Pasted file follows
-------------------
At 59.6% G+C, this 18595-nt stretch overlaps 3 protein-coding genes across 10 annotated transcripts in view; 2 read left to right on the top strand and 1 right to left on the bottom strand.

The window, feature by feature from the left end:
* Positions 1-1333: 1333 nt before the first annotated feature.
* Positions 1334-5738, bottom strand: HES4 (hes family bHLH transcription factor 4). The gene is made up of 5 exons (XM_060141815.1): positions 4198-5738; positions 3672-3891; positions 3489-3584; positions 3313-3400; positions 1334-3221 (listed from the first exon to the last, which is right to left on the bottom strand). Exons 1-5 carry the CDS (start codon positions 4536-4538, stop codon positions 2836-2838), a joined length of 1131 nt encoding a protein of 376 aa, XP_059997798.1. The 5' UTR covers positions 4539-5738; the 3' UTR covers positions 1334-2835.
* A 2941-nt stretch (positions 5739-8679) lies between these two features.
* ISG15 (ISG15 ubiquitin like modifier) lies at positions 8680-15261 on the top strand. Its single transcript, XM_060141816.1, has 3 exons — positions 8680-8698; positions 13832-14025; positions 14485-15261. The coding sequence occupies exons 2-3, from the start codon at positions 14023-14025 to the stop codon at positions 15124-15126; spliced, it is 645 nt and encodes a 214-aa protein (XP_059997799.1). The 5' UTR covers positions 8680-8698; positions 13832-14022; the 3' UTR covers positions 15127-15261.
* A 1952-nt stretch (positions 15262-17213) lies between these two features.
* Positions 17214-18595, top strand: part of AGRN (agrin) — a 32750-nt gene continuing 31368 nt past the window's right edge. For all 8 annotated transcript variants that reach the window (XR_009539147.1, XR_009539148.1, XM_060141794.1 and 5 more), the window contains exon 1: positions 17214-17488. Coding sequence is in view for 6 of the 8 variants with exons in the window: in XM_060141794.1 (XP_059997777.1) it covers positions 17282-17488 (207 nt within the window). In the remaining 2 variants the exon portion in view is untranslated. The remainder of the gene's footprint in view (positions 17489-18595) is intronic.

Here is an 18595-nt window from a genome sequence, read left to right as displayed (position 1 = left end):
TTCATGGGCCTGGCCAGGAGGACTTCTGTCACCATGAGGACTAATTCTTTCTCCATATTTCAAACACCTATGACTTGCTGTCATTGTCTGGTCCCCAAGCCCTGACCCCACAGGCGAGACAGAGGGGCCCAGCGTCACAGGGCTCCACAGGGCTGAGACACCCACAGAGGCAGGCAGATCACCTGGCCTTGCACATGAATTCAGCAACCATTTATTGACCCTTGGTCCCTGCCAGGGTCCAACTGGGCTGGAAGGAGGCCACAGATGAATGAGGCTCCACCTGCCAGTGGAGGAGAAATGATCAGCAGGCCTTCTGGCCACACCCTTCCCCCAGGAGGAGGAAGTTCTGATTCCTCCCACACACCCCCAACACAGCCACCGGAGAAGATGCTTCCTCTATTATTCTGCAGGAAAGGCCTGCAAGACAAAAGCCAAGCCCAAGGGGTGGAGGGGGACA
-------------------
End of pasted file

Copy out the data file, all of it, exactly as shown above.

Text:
At 59.6% G+C, this 18595-nt stretch overlaps 3 protein-coding genes across 10 annotated transcripts in view; 2 read left to right on the top strand and 1 right to left on the bottom strand.

The window, feature by feature from the left end:
* Positions 1-1333: 1333 nt before the first annotated feature.
* Positions 1334-5738, bottom strand: HES4 (hes family bHLH transcription factor 4). The gene is made up of 5 exons (XM_060141815.1): positions 4198-5738; positions 3672-3891; positions 3489-3584; positions 3313-3400; positions 1334-3221 (listed from the first exon to the last, which is right to left on the bottom strand). Exons 1-5 carry the CDS (start codon positions 4536-4538, stop codon positions 2836-2838), a joined length of 1131 nt encoding a protein of 376 aa, XP_059997798.1. The 5' UTR covers positions 4539-5738; the 3' UTR covers positions 1334-2835.
* A 2941-nt stretch (positions 5739-8679) lies between these two features.
* ISG15 (ISG15 ubiquitin like modifier) lies at positions 8680-15261 on the top strand. Its single transcript, XM_060141816.1, has 3 exons — positions 8680-8698; positions 13832-14025; positions 14485-15261. The coding sequence occupies exons 2-3, from the start codon at positions 14023-14025 to the stop codon at positions 15124-15126; spliced, it is 645 nt and encodes a 214-aa protein (XP_059997799.1). The 5' UTR covers positions 8680-8698; positions 13832-14022; the 3' UTR covers positions 15127-15261.
* A 1952-nt stretch (positions 15262-17213) lies between these two features.
* Positions 17214-18595, top strand: part of AGRN (agrin) — a 32750-nt gene continuing 31368 nt past the window's right edge. For all 8 annotated transcript variants that reach the window (XR_009539147.1, XR_009539148.1, XM_060141794.1 and 5 more), the window contains exon 1: positions 17214-17488. Coding sequence is in view for 6 of the 8 variants with exons in the window: in XM_060141794.1 (XP_059997777.1) it covers positions 17282-17488 (207 nt within the window). In the remaining 2 variants the exon portion in view is untranslated. The remainder of the gene's footprint in view (positions 17489-18595) is intronic.

Here is an 18595-nt window from a genome sequence, read left to right as displayed (position 1 = left end):
TTCATGGGCCTGGCCAGGAGGACTTCTGTCACCATGAGGACTAATTCTTTCTCCATATTTCAAACACCTATGACTTGCTGTCATTGTCTGGTCCCCAAGCCCTGACCCCACAGGCGAGACAGAGGGGCCCAGCGTCACAGGGCTCCACAGGGCTGAGACACCCACAGAGGCAGGCAGATCACCTGGCCTTGCACATGAATTCAGCAACCATTTATTGACCCTTGGTCCCTGCCAGGGTCCAACTGGGCTGGAAGGAGGCCACAGATGAATGAGGCTCCACCTGCCAGTGGAGGAGAAATGATCAGCAGGCCTTCTGGCCACACCCTTCCCCCAGGAGGAGGAAGTTCTGATTCCTCCCACACACCCCCAACACAGCCACCGGAGAAGATGCTTCCTCTATTATTCTGCAGGAAAGGCCTGCAAGACAAAAGCCAAGCCCAAGGGGTGGAGGGGGACA